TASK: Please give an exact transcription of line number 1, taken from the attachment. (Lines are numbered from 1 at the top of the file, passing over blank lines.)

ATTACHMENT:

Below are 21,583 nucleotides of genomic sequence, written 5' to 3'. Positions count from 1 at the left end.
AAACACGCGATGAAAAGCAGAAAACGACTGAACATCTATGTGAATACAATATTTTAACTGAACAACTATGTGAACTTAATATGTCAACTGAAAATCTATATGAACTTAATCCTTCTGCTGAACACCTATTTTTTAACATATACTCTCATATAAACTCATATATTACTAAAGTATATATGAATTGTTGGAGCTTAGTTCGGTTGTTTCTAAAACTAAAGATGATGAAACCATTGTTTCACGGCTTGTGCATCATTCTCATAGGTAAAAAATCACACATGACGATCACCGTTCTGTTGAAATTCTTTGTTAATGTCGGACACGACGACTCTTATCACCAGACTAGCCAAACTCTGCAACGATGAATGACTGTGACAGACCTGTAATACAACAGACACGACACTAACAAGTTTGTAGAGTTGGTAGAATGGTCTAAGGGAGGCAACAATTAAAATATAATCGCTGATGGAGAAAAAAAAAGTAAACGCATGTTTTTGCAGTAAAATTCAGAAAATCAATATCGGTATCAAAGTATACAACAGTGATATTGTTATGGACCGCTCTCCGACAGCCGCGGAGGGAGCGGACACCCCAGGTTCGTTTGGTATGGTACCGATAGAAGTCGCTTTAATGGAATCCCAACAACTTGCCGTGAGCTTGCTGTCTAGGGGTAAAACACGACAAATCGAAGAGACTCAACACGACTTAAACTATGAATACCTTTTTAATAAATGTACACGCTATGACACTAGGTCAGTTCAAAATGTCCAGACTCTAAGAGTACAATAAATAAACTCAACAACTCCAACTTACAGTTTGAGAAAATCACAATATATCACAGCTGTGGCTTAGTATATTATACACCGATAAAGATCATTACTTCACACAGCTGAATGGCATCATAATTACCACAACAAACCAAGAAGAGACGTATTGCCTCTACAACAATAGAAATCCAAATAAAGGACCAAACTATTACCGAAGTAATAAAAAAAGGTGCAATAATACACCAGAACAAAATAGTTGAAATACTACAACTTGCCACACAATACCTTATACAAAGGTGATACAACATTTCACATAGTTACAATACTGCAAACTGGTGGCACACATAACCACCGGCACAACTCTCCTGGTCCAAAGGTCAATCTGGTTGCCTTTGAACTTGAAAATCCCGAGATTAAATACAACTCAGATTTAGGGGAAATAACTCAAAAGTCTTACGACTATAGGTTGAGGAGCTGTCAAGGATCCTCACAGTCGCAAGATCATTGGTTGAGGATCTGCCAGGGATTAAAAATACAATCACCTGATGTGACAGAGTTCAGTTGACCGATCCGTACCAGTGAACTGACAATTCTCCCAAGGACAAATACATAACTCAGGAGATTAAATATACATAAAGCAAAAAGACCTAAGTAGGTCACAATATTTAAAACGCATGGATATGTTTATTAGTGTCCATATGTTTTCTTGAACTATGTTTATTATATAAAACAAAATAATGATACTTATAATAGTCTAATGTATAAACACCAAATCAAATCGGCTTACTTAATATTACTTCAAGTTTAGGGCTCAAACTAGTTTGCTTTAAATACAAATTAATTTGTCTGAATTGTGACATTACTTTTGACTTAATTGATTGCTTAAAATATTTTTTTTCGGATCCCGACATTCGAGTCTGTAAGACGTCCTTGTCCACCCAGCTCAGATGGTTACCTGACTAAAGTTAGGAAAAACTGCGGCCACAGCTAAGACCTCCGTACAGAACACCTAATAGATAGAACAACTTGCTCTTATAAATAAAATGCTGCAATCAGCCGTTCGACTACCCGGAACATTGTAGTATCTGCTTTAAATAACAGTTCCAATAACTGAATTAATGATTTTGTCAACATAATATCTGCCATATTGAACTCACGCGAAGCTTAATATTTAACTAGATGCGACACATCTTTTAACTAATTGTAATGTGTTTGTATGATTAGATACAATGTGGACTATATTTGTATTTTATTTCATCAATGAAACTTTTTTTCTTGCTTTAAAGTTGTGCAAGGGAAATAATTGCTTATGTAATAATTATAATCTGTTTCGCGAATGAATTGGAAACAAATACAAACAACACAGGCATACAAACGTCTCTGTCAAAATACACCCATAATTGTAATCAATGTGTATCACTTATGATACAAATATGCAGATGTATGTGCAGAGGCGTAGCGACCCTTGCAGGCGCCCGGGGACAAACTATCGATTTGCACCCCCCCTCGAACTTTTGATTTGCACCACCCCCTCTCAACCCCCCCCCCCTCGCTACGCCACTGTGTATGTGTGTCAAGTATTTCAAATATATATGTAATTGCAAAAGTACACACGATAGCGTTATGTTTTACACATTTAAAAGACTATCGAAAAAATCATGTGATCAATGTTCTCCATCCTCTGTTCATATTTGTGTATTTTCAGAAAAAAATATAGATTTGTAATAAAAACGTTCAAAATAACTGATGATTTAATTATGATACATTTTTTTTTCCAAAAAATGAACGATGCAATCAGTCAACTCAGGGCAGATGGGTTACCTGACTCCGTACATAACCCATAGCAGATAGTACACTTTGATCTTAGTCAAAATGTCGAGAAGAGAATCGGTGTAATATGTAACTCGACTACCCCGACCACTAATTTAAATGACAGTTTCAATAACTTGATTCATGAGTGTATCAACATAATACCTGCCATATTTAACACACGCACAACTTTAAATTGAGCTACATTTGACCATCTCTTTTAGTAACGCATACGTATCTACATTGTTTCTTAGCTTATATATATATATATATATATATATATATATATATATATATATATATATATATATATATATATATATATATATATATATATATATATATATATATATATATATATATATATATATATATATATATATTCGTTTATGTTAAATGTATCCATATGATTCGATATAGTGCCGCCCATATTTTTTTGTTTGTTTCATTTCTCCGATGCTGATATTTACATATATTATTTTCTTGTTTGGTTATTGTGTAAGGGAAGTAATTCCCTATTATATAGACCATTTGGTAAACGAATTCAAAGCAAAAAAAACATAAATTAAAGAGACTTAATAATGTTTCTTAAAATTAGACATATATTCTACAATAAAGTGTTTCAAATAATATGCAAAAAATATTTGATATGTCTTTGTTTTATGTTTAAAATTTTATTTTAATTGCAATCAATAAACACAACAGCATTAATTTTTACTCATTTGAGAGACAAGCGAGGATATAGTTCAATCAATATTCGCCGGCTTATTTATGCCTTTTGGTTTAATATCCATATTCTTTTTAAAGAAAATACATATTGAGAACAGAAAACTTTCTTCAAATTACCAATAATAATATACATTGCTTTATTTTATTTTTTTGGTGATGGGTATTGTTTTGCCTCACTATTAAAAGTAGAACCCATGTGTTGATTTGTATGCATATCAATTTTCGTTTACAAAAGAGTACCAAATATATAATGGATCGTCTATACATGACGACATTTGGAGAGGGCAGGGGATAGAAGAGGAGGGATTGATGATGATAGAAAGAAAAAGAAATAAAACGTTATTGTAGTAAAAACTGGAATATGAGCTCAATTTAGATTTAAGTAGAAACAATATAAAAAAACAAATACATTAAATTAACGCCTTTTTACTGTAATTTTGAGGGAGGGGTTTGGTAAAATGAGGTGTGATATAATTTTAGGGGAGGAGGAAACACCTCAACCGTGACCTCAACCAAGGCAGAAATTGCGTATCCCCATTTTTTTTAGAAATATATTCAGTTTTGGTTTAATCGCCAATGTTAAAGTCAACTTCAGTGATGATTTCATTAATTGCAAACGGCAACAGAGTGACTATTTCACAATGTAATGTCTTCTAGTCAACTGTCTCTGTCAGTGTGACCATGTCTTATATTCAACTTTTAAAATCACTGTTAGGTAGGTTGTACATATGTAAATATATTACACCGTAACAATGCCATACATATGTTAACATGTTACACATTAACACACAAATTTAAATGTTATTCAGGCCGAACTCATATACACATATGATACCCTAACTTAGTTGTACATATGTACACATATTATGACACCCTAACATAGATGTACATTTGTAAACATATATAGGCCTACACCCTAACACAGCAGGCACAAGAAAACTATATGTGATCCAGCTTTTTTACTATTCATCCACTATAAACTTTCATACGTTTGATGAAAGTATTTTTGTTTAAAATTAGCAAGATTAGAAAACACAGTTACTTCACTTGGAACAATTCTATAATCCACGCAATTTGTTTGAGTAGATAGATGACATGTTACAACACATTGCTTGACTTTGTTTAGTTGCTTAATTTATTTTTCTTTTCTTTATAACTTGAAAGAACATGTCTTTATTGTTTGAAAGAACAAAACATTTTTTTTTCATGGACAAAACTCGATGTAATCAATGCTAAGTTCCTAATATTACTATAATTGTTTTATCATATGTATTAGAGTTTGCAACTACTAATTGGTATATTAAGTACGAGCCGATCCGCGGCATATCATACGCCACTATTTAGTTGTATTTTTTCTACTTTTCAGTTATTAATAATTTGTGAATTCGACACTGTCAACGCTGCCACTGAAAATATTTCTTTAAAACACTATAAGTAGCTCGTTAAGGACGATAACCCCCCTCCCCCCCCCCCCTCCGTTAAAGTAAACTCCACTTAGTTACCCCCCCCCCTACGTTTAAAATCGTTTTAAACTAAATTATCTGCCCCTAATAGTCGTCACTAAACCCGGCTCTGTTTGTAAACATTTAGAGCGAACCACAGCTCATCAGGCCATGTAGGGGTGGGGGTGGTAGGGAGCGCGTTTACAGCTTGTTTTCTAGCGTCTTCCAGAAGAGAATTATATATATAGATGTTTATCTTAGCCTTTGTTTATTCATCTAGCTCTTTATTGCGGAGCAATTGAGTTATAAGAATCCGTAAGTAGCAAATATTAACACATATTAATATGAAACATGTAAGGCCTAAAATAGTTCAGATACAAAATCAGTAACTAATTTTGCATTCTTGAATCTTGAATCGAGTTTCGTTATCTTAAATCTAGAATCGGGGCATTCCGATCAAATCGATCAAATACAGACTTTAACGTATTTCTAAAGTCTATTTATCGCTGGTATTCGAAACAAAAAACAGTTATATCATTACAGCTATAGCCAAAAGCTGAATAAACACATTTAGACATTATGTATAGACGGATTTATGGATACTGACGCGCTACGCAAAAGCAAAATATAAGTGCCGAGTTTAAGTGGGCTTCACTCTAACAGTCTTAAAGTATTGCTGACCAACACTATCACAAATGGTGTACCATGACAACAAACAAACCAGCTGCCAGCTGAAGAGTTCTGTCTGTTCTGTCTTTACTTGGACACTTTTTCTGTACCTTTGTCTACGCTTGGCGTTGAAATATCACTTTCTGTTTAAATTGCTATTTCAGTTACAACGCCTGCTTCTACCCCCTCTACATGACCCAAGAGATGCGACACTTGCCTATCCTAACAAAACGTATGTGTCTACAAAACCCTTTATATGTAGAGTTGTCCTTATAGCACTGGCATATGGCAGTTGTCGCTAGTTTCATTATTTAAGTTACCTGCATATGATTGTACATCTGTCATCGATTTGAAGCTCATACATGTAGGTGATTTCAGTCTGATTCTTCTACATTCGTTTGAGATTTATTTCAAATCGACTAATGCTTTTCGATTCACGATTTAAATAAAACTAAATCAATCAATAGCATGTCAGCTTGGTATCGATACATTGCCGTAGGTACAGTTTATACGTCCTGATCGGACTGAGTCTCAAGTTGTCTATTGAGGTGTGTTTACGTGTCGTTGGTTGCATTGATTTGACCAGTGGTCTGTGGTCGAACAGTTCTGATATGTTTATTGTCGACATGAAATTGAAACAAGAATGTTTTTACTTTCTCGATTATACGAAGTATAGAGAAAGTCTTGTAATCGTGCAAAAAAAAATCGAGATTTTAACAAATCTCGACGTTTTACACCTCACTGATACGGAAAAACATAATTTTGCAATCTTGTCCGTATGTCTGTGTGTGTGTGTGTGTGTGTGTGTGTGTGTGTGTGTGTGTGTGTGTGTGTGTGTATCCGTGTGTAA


Below are 21,583 nucleotides of genomic sequence, written 5' to 3'. Positions count from 1 at the left end.